The current cryptocurrency market is starting to look a lot like the dot-com bubble of 1997-2000, according to Chris Brycki, the founder and CEO of robo advice fund Stockspot.
“Bitcoin and the crypto currency market has already experienced several hype cycles where prices rocketed before falling 80% to 90% as the technology and adoption caught up with inflated expectations,” says Brycki.
“One happened in 2011 and then another two in 2013. We would be close to the end of another crypto hype cycle in early 2018.”
After peaking around US$830 billion in January 2018, the total cryptocurrency market has fallen 33% in three weeks and is worth $US560 billion. That’s up 3000% from a year earlier which means cryptocurrency “investors” are sitting on about $US500 billion of paper profits compared to a year ago.
“The cryptocurrency sector today has some striking similarities the dot-com bubble of 1997-2000,” says Brycki.
“People are pouring billions of dollars into ‘investments’ that have no revenue, profits or dividends, and those assets are rising in price only because others are also tipping money into them.
“As with the 2000 tech bubble, central banks are have implicitly supported this type of speculation by maintaining low interest rates. Near zero interest rates encourages risk taking behaviour since there is very little incentive to leave money sitting in the bank. The crypto boom is the latest variation of the same theme.”
Brycki has penned another blog as a next chapter on his initial advice about bitcoin.
In it, he asks: What could make the cryptocurrency market fall 80% from the peak like it did in 2011 and 2013?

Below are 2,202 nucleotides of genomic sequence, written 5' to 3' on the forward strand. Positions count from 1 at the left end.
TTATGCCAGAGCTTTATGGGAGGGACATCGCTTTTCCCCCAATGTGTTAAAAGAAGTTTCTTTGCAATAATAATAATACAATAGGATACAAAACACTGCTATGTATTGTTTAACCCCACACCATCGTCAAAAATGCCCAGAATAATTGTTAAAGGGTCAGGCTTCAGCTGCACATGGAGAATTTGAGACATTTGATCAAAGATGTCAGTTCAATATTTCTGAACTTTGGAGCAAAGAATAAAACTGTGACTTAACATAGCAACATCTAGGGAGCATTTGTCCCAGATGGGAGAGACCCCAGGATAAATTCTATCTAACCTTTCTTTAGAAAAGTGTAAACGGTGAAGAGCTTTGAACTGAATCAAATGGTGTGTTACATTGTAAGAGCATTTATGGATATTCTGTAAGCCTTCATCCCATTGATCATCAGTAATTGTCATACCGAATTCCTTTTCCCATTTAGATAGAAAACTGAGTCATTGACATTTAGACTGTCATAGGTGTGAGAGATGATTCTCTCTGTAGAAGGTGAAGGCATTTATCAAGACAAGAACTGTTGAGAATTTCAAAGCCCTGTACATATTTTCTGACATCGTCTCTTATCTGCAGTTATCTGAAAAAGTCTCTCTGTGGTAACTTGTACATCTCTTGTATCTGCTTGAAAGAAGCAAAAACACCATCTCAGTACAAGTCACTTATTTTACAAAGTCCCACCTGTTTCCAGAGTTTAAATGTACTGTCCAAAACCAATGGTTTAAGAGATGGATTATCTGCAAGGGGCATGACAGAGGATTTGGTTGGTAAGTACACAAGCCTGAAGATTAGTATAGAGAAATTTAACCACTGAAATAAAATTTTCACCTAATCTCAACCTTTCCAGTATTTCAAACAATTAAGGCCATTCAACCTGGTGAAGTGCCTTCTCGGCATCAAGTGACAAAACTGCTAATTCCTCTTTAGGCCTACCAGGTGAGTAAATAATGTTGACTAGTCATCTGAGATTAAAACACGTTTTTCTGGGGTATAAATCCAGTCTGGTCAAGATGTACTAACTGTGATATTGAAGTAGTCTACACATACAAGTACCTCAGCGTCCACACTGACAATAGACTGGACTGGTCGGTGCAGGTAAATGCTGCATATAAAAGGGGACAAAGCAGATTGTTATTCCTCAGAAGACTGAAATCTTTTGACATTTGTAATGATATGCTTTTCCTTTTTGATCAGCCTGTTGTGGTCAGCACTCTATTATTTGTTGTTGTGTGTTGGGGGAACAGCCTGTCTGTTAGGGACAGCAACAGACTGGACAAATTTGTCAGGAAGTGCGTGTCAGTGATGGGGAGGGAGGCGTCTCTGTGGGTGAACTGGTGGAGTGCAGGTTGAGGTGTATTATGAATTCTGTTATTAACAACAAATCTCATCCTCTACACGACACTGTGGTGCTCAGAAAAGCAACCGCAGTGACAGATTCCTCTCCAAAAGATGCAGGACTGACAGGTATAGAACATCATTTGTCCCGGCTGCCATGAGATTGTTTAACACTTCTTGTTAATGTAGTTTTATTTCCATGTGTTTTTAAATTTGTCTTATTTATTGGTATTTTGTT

“ICOs (Initial Coin Offerings) have been a hot topic in the (corporate regulator) ASIC Digital Advisory Committee meetings I’m a part of and I would guess it’s only a matter of time before regulatory constraints are formalised to supervise the industry around the world,” says Brycki.
China banned ICOs in September as part of a broader crackdown on cryptocurrencies. Regulators in Hong Kong and Singapore have also warned against ICOs, citing fraud concerns and money laundering risks.
“Rising global interest rates is another potential catalyst that may cause an unwind in speculative activity,” says Brycki.
“The reality is that it’s hard to predict what causes speculative activity to pop so anyone looking to invest in bitcoin or other cryptocurrencies should understand their investment could fall 80% to 90% at some point even if the longer term trend is up.
“Ultimately better regulation and another reality check for cryptocurrency speculators (in the form of a market bust) would be healthy for the industry as energy will be transferred out of speculative activity and into the building real, innovative technology once again.
“That’s when Stockspot will be interested in exploring blockchain as a potential user – and in cryptocurrency as an investment advisor to our clients.”